And so I am a little more enlightened, as I prepare during my stay in Buenos Aires for the other simply massive country of Brasil. European and eastern / indiginous religiosity abounds here in the artwork, and I have been chanting in my room, as the universe is exhaled through my lungs, I see this city and the people I have met as magnificent universes in their own rights.


The bus just happened to be waiting there as we walked casually along the street this morning, and Nicholas, the hard working fewllow that he is, talking in two or three languages to tourist five days a week, ushered us into the coach to take us to La Boca.

La Boca is the original settlement area of Buenos Aires around the old dock port area of the city today. Originally a marsh, the neighbourhood was built up with essentially waste materials, or leftovers from the materials trade, corrugated sheets, old half cans of paint, etc etc etc. It makes for an interesting mix of shanty like shacks cheek by jowl with some other more permanent elegant colonial structures.

We walked the caminito and the graffitti got better and better. This artwork, most likely publicly commissioned, represents the heroines of the Plaza de Mayo Human Rights organisation, that is pushing for the investigation into the disappearance and murder of over 30,000 people during the reign of the dictatorial miltitary junta that seized power in Argentina in the 70s, or so I believe. What is important here is that the hed head kerchief is the nationally recognised symbol of the grannies, and mothers who are searching for answers as to their murdered children and abducted grand-children who had it seems disappeared as foster children into the controlled society run by the junta and their families. These children grew up not realising what had happened, and it is emerging only now in the media as to the whereabouts of these people and their real identities.

The next few pics speak for themselves in terms of the talent that exists here....

I particularly like these next two.

The jewel in the crown of this part of Buenos Aires is the Boca Juniors Stadium.

The reason it's called La Bombonera, is because it's like a chocolate box, or a box of sweets, the sides are steep, and so it's tall, and looking down on it the corners rounded, like something that should be tied up with a bow and given to your sweetest sweetheart. It's a tidy well designed, and self-contained package of soccer fanaticism mayhem on select nights throughout the season. It has been the site of many battles between Boca Jnrs and River Plate, and other rivals, and is painted in the distinctive blue and yellow, for many reasons, rumored far beyond Argentine shores, with Clare men making all kinds of spurious claims about Irish priests helping out.... Codswallop!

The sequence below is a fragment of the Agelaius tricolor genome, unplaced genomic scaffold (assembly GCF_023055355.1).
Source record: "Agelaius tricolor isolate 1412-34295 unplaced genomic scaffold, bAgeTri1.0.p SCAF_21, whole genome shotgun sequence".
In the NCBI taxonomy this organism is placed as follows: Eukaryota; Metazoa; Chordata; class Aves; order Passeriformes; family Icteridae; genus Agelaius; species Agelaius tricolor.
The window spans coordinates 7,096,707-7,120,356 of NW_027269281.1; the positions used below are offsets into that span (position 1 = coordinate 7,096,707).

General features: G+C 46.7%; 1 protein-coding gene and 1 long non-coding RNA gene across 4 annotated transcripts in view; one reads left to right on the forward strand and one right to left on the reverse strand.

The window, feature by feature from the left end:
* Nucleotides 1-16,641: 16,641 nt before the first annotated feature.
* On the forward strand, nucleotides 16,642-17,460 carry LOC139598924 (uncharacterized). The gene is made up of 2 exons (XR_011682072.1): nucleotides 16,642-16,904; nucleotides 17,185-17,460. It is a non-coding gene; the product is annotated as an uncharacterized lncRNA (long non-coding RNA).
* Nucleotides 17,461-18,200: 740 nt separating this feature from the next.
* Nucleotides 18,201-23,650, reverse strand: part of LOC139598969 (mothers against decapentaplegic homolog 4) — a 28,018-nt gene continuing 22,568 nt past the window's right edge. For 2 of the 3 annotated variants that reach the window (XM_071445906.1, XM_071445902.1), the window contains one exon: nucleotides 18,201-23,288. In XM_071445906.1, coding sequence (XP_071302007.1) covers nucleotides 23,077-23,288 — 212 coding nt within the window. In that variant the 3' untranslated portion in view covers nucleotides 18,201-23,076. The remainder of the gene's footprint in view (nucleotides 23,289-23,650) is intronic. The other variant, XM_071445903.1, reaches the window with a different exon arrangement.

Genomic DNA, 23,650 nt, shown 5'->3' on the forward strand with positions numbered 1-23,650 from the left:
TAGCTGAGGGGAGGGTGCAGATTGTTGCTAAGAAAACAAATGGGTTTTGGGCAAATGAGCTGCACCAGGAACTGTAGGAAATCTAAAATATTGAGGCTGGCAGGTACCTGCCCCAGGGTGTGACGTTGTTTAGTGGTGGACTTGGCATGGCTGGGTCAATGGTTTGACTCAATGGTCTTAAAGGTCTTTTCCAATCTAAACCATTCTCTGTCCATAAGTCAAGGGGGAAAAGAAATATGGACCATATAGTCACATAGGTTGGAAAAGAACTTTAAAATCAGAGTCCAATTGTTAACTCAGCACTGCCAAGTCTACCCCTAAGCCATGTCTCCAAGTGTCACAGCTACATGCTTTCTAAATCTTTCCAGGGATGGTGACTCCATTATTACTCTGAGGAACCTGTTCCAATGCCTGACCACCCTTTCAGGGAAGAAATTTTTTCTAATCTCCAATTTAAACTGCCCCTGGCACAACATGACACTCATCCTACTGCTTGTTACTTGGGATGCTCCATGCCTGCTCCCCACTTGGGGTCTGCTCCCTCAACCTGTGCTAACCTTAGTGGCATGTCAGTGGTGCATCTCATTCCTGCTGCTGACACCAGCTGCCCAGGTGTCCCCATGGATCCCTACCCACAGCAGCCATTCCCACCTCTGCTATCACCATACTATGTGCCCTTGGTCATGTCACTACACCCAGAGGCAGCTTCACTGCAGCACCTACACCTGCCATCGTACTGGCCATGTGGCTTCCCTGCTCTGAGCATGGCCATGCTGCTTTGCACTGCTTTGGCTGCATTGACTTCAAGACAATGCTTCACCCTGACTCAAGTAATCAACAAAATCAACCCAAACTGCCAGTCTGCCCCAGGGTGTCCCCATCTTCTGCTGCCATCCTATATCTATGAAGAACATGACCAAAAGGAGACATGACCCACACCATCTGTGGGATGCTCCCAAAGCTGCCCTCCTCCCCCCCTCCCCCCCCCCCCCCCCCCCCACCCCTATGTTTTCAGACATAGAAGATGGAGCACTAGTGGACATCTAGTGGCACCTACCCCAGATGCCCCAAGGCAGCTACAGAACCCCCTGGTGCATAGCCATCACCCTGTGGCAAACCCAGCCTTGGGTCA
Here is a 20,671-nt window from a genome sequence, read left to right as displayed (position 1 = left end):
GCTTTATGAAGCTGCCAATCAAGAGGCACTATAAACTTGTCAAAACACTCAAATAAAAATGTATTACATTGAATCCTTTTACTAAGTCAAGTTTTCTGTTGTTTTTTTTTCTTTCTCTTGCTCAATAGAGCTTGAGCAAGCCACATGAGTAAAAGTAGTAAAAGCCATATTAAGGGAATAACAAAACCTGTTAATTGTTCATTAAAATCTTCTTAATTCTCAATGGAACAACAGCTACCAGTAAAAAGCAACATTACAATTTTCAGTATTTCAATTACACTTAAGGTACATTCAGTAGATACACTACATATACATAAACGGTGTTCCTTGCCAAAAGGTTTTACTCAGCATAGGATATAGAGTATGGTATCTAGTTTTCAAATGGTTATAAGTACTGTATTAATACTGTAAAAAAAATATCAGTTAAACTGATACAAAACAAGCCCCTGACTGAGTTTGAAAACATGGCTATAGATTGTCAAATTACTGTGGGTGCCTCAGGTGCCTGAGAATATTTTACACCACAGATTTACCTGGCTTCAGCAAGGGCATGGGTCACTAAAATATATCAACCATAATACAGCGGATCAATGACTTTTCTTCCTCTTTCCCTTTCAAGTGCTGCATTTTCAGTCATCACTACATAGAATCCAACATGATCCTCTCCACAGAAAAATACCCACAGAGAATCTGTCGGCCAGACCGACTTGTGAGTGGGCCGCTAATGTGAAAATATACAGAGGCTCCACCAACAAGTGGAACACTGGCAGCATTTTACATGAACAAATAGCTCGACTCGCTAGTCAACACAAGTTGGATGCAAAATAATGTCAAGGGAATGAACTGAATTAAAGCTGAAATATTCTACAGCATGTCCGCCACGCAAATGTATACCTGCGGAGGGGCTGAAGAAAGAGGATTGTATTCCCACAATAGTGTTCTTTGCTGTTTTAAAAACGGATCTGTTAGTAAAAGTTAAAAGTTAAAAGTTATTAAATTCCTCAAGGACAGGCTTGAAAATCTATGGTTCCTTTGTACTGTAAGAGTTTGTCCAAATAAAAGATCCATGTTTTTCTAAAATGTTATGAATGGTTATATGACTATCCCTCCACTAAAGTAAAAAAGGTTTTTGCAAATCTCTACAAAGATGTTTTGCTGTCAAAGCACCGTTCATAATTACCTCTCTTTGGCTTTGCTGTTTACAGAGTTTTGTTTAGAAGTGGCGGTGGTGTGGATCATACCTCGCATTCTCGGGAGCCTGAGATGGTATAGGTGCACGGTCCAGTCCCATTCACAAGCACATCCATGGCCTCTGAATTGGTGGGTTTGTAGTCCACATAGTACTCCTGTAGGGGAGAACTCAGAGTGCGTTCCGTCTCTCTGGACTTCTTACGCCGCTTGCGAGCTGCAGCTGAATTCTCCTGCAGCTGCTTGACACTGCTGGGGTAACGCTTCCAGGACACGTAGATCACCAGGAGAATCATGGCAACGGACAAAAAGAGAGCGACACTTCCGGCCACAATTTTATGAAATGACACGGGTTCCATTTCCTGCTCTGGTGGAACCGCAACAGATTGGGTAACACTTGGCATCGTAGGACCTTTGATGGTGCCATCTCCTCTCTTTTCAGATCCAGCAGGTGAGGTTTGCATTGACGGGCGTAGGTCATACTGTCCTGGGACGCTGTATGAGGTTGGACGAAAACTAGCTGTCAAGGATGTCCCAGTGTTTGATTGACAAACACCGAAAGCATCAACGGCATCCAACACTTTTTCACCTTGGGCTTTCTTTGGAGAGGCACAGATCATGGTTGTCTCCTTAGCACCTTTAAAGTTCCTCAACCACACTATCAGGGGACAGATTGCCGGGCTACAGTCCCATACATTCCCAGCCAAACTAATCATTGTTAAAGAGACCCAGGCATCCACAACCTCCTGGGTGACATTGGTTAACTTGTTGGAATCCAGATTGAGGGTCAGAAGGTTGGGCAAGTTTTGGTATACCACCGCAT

Here it is from the horse's mouth. (The horse's name is Nicholas). Boca Juniors once played in black and white stripes. And so did another club. They met one night, playing in their respective away strips, and raising the stakes, the stakeholders threw in the club colors claim for the winners of the match, the losers conceding to select another home outfit. And though our guide is a fan, he did manage to admit through an almost closed mouth (boca) that Boca lost the game that night.

Now not being able to agree which colors to select going forward, the club officials left it to the club chairman to decide, and in his wisdom, he looked to his day job as the port bridge control operator, for his inspiration. He said, "The next ship that passes through these gates will be the carrier of the new team colors". And as Buenos Aires is an international port, many ships of many nationalities thread that needle everyday. And the next one that day, happened to be a Swedish Freighter.

So now.

Boca Jnrs V Rio Plate = The mouth of the river, versus the river. It happens.

The city is a living memory, quite obviously, of the customs and habits of its former citizens. Here is a typical courtyard from an old Barrio which would have been shared by may families. It was in places like this, and less fortunate neighbourhoods and ghettos that the Tango was born.
These days of course the sea-front gentrification has taken hold, with building projects being commissioned, managed and transacted in US$, which ensures a stringent policy of exclusion to those who could never afford to live in such luxury, or locations. It is impressive however and stands on land reclaimed by the Porteños, between the old port neighbourhoods and the concentric lines of canals before the actual seafront, and shore of the river mouth, which is the widest in the world.
Canal walks are used for boating and recreation, the canals, and various other minor rivers bound the nature reserve that forms a natural barrier to the ocean winds and waves to the east of the City.